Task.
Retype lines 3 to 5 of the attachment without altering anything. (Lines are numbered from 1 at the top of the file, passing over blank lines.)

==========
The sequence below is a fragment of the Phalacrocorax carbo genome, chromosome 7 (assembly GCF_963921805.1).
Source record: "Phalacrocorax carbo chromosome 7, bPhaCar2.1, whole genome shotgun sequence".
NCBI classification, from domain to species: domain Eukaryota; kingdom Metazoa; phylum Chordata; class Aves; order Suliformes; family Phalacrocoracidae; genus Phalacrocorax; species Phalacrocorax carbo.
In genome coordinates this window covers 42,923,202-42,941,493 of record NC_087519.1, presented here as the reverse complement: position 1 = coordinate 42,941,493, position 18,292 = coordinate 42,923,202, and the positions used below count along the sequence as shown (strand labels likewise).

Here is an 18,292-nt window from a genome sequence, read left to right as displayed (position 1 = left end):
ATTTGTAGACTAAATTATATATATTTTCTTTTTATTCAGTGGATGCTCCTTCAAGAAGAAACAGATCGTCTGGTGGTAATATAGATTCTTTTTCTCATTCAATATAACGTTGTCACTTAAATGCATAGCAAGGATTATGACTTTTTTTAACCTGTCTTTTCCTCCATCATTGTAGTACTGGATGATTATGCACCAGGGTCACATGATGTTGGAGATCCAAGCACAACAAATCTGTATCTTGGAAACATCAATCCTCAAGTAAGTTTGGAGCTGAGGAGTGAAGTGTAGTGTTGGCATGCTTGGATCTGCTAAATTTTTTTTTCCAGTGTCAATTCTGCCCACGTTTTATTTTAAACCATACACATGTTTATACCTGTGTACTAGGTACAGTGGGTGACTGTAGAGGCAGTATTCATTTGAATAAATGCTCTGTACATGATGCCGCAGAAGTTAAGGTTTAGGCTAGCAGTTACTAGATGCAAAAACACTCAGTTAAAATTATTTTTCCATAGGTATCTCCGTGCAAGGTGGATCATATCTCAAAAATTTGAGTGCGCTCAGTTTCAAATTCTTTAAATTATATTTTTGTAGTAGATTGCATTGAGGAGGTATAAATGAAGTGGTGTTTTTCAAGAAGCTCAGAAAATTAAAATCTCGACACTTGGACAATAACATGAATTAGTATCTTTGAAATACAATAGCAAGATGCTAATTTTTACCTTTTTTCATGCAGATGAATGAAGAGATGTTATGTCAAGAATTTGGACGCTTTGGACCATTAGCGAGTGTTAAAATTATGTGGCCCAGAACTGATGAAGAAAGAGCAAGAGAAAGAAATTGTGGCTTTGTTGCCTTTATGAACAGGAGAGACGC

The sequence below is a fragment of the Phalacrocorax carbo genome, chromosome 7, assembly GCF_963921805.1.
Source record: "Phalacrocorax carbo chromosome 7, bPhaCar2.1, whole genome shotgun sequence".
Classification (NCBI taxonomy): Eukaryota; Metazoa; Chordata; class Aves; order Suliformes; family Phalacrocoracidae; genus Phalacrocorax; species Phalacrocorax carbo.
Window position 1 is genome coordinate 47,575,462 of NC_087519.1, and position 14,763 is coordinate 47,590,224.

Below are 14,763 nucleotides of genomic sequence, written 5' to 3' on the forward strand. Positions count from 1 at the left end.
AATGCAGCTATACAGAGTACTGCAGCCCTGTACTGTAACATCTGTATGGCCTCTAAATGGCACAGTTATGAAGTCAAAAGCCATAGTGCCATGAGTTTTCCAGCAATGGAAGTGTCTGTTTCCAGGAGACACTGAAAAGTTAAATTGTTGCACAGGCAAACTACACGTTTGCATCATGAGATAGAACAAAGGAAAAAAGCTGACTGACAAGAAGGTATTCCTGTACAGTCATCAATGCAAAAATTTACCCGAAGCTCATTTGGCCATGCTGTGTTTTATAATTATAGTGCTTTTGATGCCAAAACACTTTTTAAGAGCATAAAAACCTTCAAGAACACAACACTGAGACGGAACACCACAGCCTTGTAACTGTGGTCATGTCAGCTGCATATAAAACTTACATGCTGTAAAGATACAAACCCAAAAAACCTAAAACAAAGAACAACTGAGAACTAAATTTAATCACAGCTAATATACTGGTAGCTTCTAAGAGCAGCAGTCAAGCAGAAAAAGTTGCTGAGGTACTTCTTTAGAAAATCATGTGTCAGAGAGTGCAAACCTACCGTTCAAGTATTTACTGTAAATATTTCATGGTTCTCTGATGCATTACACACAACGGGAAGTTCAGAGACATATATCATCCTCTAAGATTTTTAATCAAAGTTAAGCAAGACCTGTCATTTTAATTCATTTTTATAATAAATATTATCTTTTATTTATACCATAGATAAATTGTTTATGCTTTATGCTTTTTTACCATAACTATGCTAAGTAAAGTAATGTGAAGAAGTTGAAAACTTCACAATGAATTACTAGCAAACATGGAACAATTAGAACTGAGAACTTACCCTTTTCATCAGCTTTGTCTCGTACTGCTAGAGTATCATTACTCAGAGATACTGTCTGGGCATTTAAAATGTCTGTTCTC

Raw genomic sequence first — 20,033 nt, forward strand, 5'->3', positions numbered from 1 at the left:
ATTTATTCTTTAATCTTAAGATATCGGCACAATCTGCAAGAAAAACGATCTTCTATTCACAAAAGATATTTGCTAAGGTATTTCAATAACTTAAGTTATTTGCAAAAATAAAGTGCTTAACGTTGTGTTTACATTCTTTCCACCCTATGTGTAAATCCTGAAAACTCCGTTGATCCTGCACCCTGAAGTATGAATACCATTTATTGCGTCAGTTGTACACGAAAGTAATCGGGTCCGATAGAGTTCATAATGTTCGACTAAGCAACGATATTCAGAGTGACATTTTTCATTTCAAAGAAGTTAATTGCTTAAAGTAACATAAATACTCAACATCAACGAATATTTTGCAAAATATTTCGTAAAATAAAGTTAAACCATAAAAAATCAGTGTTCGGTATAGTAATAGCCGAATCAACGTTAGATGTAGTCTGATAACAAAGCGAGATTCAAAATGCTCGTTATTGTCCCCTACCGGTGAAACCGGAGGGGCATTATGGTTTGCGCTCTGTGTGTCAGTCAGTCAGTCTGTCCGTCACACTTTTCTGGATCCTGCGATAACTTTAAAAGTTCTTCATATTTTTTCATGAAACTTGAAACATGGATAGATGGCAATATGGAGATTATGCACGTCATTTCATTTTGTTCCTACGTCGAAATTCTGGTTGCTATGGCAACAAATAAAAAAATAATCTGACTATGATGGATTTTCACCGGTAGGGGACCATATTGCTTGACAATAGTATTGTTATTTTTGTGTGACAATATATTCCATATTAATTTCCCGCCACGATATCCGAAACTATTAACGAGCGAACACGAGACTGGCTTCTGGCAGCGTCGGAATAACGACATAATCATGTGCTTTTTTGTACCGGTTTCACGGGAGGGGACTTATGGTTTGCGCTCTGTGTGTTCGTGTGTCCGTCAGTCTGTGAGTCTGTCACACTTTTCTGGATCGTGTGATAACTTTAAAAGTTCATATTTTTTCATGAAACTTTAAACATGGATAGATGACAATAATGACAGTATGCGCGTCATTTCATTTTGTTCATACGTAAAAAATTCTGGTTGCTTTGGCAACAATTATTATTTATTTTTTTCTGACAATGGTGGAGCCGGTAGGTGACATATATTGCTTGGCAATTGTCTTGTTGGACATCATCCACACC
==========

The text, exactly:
NCBI classification, from domain to species: domain Eukaryota; kingdom Metazoa; phylum Chordata; class Aves; order Suliformes; family Phalacrocoracidae; genus Phalacrocorax; species Phalacrocorax carbo.
In genome coordinates this window covers 42,923,202-42,941,493 of record NC_087519.1, presented here as the reverse complement: position 1 = coordinate 42,941,493, position 18,292 = coordinate 42,923,202, and the positions used below count along the sequence as shown (strand labels likewise).

Here is an 18,292-nt window from a genome sequence, read left to right as displayed (position 1 = left end):